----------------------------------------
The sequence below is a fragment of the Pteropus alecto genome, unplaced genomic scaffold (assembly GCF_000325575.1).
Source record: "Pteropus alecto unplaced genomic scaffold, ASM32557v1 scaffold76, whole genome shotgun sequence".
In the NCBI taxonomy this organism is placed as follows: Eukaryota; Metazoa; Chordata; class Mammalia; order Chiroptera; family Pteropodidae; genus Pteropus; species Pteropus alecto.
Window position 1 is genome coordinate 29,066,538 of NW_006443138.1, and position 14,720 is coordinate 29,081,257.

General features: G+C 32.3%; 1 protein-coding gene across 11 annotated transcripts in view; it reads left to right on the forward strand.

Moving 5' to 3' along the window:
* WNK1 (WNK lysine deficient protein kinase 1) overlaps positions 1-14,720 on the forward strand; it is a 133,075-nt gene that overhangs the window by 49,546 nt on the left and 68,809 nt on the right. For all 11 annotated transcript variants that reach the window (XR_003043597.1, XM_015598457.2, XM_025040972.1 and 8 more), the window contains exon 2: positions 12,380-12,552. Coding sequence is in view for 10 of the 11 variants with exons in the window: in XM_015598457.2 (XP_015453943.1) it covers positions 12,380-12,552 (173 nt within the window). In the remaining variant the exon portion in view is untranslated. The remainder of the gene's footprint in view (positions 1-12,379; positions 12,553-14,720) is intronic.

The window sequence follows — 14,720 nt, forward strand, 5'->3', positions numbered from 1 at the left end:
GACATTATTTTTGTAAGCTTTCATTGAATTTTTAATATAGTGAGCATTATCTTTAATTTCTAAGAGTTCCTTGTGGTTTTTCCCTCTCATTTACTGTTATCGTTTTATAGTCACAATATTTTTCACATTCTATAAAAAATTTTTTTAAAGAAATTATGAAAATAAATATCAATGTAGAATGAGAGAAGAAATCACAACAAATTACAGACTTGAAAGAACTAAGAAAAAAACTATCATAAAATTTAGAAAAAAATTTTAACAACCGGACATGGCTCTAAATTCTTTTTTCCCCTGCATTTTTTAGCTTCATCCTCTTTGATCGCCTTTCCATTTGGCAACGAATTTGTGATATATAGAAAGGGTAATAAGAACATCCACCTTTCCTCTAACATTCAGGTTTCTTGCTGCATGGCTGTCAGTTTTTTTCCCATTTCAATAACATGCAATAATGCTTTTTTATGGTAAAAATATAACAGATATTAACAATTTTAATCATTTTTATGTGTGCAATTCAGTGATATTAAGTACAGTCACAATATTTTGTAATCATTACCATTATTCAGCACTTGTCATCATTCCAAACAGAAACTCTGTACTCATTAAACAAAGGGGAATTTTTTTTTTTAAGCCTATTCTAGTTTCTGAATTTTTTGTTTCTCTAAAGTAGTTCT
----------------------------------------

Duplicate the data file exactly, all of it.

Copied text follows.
The sequence below is a fragment of the Pteropus alecto genome, unplaced genomic scaffold (assembly GCF_000325575.1).
Source record: "Pteropus alecto unplaced genomic scaffold, ASM32557v1 scaffold76, whole genome shotgun sequence".
In the NCBI taxonomy this organism is placed as follows: Eukaryota; Metazoa; Chordata; class Mammalia; order Chiroptera; family Pteropodidae; genus Pteropus; species Pteropus alecto.
Window position 1 is genome coordinate 29,066,538 of NW_006443138.1, and position 14,720 is coordinate 29,081,257.

General features: G+C 32.3%; 1 protein-coding gene across 11 annotated transcripts in view; it reads left to right on the forward strand.

Moving 5' to 3' along the window:
* WNK1 (WNK lysine deficient protein kinase 1) overlaps positions 1-14,720 on the forward strand; it is a 133,075-nt gene that overhangs the window by 49,546 nt on the left and 68,809 nt on the right. For all 11 annotated transcript variants that reach the window (XR_003043597.1, XM_015598457.2, XM_025040972.1 and 8 more), the window contains exon 2: positions 12,380-12,552. Coding sequence is in view for 10 of the 11 variants with exons in the window: in XM_015598457.2 (XP_015453943.1) it covers positions 12,380-12,552 (173 nt within the window). In the remaining variant the exon portion in view is untranslated. The remainder of the gene's footprint in view (positions 1-12,379; positions 12,553-14,720) is intronic.

The window sequence follows — 14,720 nt, forward strand, 5'->3', positions numbered from 1 at the left end:
GACATTATTTTTGTAAGCTTTCATTGAATTTTTAATATAGTGAGCATTATCTTTAATTTCTAAGAGTTCCTTGTGGTTTTTCCCTCTCATTTACTGTTATCGTTTTATAGTCACAATATTTTTCACATTCTATAAAAAATTTTTTTAAAGAAATTATGAAAATAAATATCAATGTAGAATGAGAGAAGAAATCACAACAAATTACAGACTTGAAAGAACTAAGAAAAAAACTATCATAAAATTTAGAAAAAAATTTTAACAACCGGACATGGCTCTAAATTCTTTTTTCCCCTGCATTTTTTAGCTTCATCCTCTTTGATCGCCTTTCCATTTGGCAACGAATTTGTGATATATAGAAAGGGTAATAAGAACATCCACCTTTCCTCTAACATTCAGGTTTCTTGCTGCATGGCTGTCAGTTTTTTTCCCATTTCAATAACATGCAATAATGCTTTTTTATGGTAAAAATATAACAGATATTAACAATTTTAATCATTTTTATGTGTGCAATTCAGTGATATTAAGTACAGTCACAATATTTTGTAATCATTACCATTATTCAGCACTTGTCATCATTCCAAACAGAAACTCTGTACTCATTAAACAAAGGGGAATTTTTTTTTTTAAGCCTATTCTAGTTTCTGAATTTTTTGTTTCTCTAAAGTAGTTCT